The popularity of crossword puzzles and Sudoku attests to the fact that thinking can, in fact, be quite entertaining. Yet most kids don’t enjoy school, the one place they come for the purpose of learning to think. What gives?
Daniel T. Willingham, a cognitive psychologist at the University of Virginia, attempts to answer that question in a new book published by Jossey-Bass. Appropriately titled Why Don’t Students Like School?, the book boils down findings from hundreds of studies in cognitive science into nine principles to guide practicing classroom teachers. Willingham is experienced at doling out this sort of nuts-and-bolts advice. He writes the Ask the Cognitive Scientist column for AFT’s American Educator magazine.
Even though humans are naturally curious, Willingham says in his book, they are not naturally good thinkers.
Thinking is slow and unreliable work. Nevertheless, people enjoy mental Image work if it is successful. People like to solve problems, but not to work on unsolvable problems. If schoolwork is always just a bit too difficult for a student, it should be no surprise that she doesn't like school much.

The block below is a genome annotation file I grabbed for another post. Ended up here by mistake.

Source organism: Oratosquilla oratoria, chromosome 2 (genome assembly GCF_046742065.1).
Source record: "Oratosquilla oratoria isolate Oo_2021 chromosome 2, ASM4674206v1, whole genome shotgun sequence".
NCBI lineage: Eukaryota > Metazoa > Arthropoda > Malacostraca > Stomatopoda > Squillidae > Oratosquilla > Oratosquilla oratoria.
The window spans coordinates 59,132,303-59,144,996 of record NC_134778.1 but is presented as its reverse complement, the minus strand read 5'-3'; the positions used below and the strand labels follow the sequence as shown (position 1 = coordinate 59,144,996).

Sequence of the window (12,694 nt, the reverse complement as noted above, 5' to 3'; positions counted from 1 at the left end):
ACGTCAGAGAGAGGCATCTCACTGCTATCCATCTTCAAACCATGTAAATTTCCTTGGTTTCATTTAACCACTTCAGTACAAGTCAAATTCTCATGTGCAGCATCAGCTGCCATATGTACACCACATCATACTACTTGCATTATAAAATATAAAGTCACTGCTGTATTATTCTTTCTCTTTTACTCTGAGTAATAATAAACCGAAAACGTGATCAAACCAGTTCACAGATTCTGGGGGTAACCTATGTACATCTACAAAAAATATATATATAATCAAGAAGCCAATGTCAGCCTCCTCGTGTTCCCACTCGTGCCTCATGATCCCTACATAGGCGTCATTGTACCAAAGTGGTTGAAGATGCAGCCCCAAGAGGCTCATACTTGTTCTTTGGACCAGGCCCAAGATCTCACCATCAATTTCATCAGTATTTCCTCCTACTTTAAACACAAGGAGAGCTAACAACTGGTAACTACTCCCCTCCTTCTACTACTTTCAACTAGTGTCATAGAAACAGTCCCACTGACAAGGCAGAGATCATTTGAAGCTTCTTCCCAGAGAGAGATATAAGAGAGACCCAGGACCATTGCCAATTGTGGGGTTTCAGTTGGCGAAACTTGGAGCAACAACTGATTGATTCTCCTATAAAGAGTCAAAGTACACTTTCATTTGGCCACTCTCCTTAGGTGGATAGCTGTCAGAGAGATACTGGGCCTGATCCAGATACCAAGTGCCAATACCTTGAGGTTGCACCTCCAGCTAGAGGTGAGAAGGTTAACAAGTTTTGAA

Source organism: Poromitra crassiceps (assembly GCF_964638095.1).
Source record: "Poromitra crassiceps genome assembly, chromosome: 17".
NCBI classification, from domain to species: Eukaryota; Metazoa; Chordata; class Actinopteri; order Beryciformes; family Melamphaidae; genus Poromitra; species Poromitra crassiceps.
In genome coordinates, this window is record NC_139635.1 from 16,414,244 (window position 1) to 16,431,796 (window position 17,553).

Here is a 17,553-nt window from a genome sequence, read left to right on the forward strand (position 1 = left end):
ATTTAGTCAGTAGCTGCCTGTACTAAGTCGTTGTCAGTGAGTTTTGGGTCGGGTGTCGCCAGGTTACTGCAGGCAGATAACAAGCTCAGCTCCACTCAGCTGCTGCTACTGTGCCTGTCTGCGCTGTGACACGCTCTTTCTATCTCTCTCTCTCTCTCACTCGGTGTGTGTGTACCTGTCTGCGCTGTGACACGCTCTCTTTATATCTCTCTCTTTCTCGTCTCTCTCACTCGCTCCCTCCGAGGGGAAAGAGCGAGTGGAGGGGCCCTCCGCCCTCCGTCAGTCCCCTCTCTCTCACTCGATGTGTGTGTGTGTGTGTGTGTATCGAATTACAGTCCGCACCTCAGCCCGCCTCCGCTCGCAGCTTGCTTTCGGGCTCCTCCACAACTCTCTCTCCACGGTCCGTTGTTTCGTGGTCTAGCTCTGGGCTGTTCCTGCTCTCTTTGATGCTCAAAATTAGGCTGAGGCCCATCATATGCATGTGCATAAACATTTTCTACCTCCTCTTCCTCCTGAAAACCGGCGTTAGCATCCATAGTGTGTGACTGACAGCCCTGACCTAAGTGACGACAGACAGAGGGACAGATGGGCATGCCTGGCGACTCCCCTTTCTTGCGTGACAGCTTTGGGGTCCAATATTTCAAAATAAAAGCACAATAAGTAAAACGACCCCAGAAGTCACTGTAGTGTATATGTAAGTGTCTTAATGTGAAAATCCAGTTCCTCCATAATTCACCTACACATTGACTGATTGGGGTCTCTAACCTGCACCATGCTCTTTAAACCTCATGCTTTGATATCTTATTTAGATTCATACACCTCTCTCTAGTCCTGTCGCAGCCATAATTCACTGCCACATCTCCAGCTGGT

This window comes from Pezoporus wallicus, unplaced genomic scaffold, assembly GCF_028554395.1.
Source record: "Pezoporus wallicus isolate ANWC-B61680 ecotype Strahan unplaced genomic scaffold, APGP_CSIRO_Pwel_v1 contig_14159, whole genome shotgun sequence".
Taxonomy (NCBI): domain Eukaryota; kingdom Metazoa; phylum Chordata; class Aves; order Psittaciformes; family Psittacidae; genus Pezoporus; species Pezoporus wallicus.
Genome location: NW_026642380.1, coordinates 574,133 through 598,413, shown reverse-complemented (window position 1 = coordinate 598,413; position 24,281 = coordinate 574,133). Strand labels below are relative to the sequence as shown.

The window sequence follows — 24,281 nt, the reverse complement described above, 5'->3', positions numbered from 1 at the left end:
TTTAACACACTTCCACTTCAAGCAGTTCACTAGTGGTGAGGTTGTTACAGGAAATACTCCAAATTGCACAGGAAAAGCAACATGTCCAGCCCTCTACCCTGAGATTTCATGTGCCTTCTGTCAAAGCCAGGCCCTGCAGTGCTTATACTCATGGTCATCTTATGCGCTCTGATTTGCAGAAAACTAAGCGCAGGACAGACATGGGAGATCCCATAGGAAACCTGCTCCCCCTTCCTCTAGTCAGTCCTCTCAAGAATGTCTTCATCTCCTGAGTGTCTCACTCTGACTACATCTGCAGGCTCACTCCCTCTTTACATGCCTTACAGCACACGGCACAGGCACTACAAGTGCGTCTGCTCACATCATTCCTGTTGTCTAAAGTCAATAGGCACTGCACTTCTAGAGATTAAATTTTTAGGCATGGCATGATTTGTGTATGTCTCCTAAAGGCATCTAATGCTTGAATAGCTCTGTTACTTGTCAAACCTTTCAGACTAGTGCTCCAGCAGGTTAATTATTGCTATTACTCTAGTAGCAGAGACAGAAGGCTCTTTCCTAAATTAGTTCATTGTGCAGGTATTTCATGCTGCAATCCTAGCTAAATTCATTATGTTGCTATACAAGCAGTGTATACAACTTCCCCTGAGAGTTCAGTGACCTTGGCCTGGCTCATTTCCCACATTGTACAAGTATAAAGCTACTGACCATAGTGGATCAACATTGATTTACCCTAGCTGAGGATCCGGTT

Some of the book’s lessons will come as a surprise to advocates of teaching approaches that emphasize critical thinking and analysis over content knowledge. Willingham says his reading of the research shows that such skills require extensive factual knowledge first.
Willingham also champions the evil twins of “drill and practice,” pointing out that practice is necessary because it reduces the amount of “room” that the mind has to do its mental work. The trick for teachers is to use practice more effectively, spacing it out, for instance, or embedding it in teaching more advanced skills.
The professor is also no fan of the popular idea that children are born with multiple, distinct intelligences, such as musical intelligence. He prefers to think of most of those qualities as abilities. “Children are more alike than different in terms of how they think and learn,” he writes.
The science here is highly readable and, yes, even entertaining in a Sudoku-kind of way. For a more extensive review of the book, see this article from the WSJ online.
A version of this news article first appeared in the Inside School Research blog.